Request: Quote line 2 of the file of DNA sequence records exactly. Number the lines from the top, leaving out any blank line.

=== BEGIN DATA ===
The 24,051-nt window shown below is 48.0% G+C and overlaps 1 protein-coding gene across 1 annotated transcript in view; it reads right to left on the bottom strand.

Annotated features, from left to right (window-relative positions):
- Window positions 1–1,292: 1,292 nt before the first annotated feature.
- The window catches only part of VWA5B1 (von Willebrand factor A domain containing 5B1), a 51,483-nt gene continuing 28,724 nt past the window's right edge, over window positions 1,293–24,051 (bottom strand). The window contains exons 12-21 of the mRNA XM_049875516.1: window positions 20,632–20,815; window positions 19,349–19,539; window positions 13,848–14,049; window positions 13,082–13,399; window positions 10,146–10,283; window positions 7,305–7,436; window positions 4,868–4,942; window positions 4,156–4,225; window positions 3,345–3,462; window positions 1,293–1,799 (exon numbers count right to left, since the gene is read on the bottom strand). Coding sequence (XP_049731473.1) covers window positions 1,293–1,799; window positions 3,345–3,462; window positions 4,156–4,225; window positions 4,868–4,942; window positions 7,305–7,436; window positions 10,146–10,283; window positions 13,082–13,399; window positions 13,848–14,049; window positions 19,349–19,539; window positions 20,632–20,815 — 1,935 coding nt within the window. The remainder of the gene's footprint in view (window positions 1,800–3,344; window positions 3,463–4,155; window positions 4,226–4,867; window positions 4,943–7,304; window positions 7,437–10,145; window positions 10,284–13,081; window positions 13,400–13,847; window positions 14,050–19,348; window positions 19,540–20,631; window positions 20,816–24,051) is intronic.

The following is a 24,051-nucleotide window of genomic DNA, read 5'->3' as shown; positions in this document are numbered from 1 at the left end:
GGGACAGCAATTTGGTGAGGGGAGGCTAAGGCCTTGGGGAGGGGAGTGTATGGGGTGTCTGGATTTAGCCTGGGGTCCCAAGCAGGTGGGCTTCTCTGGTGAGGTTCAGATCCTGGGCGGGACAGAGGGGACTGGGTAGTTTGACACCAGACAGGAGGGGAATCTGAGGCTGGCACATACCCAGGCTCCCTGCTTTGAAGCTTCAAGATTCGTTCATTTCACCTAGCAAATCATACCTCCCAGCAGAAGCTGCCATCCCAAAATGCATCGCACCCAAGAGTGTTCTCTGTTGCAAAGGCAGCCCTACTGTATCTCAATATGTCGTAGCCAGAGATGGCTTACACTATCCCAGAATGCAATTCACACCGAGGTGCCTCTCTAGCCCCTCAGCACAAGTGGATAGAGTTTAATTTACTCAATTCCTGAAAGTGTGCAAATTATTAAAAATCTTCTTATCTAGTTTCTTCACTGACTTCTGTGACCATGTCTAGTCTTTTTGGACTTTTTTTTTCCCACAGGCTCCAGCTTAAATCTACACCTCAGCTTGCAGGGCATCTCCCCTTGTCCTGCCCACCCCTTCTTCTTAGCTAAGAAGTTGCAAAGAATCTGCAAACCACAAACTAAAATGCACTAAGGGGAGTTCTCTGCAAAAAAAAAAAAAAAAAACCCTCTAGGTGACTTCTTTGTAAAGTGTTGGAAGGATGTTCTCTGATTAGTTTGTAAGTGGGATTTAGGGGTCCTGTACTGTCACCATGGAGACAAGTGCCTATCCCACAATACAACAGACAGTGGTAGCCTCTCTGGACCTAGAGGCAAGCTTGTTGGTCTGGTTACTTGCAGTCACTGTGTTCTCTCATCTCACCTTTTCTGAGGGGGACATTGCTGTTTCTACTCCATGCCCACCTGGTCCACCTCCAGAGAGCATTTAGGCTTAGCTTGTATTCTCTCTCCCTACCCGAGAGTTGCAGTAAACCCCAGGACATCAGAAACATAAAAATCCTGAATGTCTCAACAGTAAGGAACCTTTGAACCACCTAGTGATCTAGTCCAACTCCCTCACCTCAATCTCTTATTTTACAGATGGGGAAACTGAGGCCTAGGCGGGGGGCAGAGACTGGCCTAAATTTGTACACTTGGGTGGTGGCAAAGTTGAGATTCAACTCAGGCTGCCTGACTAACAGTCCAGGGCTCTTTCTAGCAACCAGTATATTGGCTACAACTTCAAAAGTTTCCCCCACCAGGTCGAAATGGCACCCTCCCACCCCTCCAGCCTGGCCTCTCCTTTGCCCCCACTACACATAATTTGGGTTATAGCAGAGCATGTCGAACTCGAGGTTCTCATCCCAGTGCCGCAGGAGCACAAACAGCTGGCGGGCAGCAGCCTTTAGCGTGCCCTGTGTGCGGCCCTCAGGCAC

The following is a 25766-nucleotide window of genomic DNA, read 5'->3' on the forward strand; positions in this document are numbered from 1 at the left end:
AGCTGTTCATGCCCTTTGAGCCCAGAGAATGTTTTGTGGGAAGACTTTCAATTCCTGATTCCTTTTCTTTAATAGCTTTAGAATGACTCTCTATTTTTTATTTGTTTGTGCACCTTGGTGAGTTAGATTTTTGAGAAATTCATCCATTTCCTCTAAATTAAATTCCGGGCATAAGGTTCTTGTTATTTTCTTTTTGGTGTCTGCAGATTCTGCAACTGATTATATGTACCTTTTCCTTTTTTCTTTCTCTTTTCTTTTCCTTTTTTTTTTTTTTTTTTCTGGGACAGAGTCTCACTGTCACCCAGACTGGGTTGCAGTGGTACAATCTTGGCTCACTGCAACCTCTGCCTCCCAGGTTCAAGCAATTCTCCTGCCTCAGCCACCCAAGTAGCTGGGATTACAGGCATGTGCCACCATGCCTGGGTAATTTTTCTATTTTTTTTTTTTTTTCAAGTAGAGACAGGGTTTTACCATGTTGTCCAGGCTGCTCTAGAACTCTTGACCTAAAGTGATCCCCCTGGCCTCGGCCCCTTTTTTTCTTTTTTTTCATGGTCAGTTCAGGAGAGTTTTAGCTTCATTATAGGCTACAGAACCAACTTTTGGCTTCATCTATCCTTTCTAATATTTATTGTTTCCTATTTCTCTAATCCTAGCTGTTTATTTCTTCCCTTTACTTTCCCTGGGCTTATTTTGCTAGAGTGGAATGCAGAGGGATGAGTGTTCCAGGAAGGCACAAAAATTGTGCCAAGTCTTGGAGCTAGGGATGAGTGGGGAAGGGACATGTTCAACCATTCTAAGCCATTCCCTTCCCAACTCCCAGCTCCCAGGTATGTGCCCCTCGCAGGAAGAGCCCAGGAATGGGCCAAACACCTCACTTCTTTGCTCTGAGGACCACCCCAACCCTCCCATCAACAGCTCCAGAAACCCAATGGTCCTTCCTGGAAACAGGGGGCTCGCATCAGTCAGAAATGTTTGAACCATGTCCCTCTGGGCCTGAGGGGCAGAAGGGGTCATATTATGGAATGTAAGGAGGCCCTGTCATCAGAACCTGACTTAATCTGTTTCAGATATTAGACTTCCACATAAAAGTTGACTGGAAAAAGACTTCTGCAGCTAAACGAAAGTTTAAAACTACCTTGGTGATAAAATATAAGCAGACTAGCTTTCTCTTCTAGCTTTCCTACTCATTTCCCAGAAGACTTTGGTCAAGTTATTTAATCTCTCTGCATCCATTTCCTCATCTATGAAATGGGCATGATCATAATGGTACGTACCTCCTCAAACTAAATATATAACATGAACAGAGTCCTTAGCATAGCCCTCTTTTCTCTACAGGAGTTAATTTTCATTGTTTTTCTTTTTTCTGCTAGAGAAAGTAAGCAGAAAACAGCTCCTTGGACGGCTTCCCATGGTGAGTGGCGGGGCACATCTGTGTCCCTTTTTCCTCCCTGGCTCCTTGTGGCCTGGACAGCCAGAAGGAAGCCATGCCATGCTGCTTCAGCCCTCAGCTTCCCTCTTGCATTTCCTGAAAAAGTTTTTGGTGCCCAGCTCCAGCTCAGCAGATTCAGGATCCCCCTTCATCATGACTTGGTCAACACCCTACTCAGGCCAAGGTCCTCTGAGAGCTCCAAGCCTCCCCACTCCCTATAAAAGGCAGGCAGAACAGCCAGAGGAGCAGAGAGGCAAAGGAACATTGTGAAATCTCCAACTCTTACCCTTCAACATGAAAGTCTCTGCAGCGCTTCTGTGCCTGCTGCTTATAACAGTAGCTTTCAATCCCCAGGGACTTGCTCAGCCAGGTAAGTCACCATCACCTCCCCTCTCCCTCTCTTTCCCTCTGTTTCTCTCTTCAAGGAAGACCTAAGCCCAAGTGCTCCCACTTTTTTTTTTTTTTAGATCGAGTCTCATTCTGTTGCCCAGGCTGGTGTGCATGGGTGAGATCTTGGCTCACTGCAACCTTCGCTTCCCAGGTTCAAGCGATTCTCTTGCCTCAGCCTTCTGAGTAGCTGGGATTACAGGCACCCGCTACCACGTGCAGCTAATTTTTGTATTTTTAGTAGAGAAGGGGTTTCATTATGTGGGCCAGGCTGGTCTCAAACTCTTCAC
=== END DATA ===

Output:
Annotated features, from left to right (window-relative positions):